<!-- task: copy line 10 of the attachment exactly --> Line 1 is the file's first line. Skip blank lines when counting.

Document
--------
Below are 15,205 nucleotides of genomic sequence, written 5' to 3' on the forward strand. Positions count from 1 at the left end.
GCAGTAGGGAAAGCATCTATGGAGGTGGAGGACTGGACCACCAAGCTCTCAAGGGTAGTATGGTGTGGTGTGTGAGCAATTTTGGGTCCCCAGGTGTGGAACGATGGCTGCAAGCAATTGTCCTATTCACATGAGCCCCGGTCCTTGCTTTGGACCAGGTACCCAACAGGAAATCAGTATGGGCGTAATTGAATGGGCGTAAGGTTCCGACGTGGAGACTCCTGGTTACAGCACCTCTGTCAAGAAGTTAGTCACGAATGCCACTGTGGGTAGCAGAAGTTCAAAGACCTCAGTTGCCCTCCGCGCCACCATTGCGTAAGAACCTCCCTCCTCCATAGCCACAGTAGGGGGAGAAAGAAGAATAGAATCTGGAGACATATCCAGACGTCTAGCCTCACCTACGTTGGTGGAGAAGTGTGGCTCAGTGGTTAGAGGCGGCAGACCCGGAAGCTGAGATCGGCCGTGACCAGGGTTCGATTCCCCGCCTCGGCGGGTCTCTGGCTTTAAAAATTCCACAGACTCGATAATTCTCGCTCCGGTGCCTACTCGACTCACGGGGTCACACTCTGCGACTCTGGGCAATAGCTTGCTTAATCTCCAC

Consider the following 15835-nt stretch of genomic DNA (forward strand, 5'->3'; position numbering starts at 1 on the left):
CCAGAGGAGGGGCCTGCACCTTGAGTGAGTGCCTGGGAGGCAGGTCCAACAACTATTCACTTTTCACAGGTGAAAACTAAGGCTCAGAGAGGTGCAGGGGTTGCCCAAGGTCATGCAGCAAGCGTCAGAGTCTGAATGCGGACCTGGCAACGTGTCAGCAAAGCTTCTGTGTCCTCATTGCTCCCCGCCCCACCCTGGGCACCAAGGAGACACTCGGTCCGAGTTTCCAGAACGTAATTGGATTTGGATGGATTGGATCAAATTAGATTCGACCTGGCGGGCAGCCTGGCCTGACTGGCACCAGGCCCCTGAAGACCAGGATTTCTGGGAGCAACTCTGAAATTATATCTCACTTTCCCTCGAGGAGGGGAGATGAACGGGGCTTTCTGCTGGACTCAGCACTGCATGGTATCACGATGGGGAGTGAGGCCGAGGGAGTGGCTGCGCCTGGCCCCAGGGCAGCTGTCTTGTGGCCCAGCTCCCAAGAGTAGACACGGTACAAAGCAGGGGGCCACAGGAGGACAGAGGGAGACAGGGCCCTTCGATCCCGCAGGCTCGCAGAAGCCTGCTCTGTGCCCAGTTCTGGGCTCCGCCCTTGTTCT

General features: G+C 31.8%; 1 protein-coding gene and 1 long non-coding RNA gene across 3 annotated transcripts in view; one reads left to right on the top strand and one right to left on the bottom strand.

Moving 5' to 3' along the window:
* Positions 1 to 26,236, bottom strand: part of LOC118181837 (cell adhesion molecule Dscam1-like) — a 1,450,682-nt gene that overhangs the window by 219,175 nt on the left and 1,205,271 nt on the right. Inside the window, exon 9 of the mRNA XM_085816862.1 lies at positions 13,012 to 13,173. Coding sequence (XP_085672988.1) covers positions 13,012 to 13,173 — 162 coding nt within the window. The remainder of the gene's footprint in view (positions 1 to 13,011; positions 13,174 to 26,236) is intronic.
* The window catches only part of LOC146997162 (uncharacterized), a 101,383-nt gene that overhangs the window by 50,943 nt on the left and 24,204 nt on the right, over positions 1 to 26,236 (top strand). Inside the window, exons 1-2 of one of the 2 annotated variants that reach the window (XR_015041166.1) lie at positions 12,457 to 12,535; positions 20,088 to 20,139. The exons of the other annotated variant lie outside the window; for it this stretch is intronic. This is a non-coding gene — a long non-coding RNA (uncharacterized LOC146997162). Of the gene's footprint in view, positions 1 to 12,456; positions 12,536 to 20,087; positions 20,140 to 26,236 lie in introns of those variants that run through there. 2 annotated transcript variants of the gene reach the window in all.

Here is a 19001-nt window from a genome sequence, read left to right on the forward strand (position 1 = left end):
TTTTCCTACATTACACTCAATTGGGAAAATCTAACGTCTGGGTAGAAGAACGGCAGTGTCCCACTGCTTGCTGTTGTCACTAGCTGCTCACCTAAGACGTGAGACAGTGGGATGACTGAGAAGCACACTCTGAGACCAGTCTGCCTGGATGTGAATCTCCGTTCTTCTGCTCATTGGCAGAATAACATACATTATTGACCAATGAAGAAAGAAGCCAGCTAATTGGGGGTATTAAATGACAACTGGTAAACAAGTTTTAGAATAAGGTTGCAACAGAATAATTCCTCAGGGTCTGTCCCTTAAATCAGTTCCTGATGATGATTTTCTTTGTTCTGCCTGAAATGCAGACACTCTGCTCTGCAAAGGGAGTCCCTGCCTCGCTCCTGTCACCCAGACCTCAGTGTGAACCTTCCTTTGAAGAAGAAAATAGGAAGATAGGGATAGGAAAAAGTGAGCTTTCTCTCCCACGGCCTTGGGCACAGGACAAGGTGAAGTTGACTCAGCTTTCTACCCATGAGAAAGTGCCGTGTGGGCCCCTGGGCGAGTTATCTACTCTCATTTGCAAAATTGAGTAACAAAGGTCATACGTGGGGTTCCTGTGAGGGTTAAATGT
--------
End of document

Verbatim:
TTTTCCTACATTACACTCAATTGGGAAAATCTAACGTCTGGGTAGAAGAACGGCAGTGTCCCACTGCTTGCTGTTGTCACTAGCTGCTCACCTAAGACGTGAGACAGTGGGATGACTGAGAAGCACACTCTGAGACCAGTCTGCCTGGATGTGAATCTCCGTTCTTCTGCTCATTGGCAGAATAACATACATTATTGACCAATGAAGAAAGAAGCCAGCTAATTGGGGGTATTAAATGACAACTGGTAAACAAGTTTTAGAATAAGGTTGCAACAGAATAATTCCTCAGGGTCTGTCCCTTAAATCAGTTCCTGATGATGATTTTCTTTGTTCTGCCTGAAATGCAGACACTCTGCTCTGCAAAGGGAGTCCCTGCCTCGCTCCTGTCACCCAGACCTCAGTGTGAACCTTCCTTTGAAGAAGAAAATAGGAAGATAGGGATAGGAAAAAGTGAGCTTTCTCTCCCACGGCCTTGGGCACAGGACAAGGTGAAGTTGACTCAGCTTTCTACCCATGAGAAAGTGCCGTGTGGGCCCCTGGGCGAGTTATCTACTCTCATTTGCAAAATTGAGTAACAAAGGTCATACGTGGGGTTCCTGTGAGGGTTAAATGT